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What does it mean to us when God speaks to us?
by Pastor Alex Lindsay
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Reference: Habakkuk 3:1-2

This is a complex question that would require many messages because God has spoken to us about many things.

  • God's Word can bring us wonder and delight (Psalm 1:1-2; 119:24,129,162).

  • God's Word can bring us joy, comfort, and encouragement (Psalm 119:49-50,52; 130:5; Jeremiah 15:16; I Thessalonians 1:6; I John 1:4).

  • God's Word can make us grateful (Psalm 119:62,164).

  • God's Word can bring us to a place of humility and self-examination (Psalm 19:7-14; 139:23-24; Hebrews 4:12-13).

  • God's Word can bring us to repentance and action (Psalm 119:101-102,105-106,112; Romans 16:25-26; I Thessalonians 1:5-10; II Timothy 3:16-17; James 1:22-25).

But today's message is about the Word of God bringing fear (Psalm 119:161).

In view of the persecutions of powerful earthly leaders, the psalmist's heart "stands in awe of" or "trembles at" the word of God (Hebrew = "to fear, tremble, revere, dread; to be in awe" cp. Matthew 10:28). See also Isaiah 66:1-2; Amos 3:8; Acts 24:24-25. To encourage the fear of God and His Word isn't the most popular subject today. Many ministries are focused on getting people to be happy. But God knows that we must be holy before we can experience His kind of happiness (John 15:5-11). As the old hymn says, "'Twas grace that taught my heart to fear, and grace my fears relieved…" See Proverbs 9:10; Psalm 111:10; II Corinthians 7:1; Hebrews 12:28-29.

Habakkuk lived and ministered at a time when the Assyrian Empire was ending, and the Babylonian Empire was ascending. Josiah, king of Judah, was a good and godly king, who helped to turn Judah back to the ways of the Lord. He reversed many of the idolatrous practices, which previous kings had implemented. Sadly, Josiah died in battle and the nation quickly went back to its old idolatrous ways. Amos was crying out for revival. He was burdened that God had not corrected the people and caused them to stay with the Lord's ways. With destruction all around them, as one empire is destroying another, Habakkuk is concerned for the spiritual and moral fiber of their nation. God is going to chasten them with an ungodly nation (Babylon) unless they repent (Jeremiah 25:1-11). The most well-known passage in the book of Habakkuk is Habakkuk 2:4, where we are told, "…The just (i.e., the righteous person) shall live by his faith." See Romans 1:17; Galatians 3:11; Hebrews 10:38.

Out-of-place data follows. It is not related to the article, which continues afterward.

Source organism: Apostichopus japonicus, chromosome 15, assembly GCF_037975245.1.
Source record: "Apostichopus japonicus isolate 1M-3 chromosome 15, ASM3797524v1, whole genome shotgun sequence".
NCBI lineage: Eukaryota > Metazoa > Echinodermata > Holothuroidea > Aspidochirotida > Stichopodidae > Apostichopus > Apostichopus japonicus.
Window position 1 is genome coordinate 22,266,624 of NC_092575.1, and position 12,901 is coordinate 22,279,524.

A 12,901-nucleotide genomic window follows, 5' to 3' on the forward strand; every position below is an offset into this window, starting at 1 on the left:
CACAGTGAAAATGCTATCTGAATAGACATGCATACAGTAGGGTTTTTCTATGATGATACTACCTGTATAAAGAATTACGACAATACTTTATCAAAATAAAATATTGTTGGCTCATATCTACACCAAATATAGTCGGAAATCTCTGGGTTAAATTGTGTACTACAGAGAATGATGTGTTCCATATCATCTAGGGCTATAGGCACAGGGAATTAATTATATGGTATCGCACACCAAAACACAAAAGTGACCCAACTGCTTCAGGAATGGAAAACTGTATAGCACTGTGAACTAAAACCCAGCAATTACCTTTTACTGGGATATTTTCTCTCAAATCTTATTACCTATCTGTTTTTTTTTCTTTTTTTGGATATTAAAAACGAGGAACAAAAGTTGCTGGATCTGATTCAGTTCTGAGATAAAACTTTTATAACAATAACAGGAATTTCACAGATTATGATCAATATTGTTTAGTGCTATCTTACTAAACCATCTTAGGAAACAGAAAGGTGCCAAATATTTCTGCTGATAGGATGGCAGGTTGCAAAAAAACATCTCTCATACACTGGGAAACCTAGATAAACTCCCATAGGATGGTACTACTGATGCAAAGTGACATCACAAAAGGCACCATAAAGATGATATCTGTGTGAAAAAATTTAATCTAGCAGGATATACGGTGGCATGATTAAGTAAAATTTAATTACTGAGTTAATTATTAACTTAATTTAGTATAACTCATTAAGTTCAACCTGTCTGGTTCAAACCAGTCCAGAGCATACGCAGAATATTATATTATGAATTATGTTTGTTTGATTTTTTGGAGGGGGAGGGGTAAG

The third chapter of Habakkuk is a prayer. It has three basic parts:

  • Prayer for Mercy - Habakkuk 3:1-2

  • Pondering the ways of God - Habakkuk 3:3-16

  • Praise with Uncircumstantial / Unconditional Love and Devotion - Habakkuk 3:17-19


Consider Habakkuk 3:2. Here are some questions to ask ourselves:

  • Does God's judgment (on us personally and on others) concern us? Do we ever fear or tremble at His Word?

  • Is it God's work that we want revived? Or is it our work that we want restored and blessed?

  • Do we want God to reveal truth to our minds and hearts? Are we willing to be corrected?

  • Do we acknowledge and confirm God's justness and His right to pour out wrath and condemnation on sin?

  • Are we truly seeking the mercy of the Lord? Or are we just hoping to work things out and make it better by our own efforts?

    See Psalm 90:1-17; 139:23-24; Daniel 9:1-12.


Consider Habakkuk 3:17-19. Is our love and devotion to God Uncircumstantial / Unconditional?

If God were to bring bad times into our world / our life, would we still love Him, trust Him, and desire Him? See Psalm 73:23-26 cp. II Chronicles 7:13-14.

Originally delivered June 12, 2022
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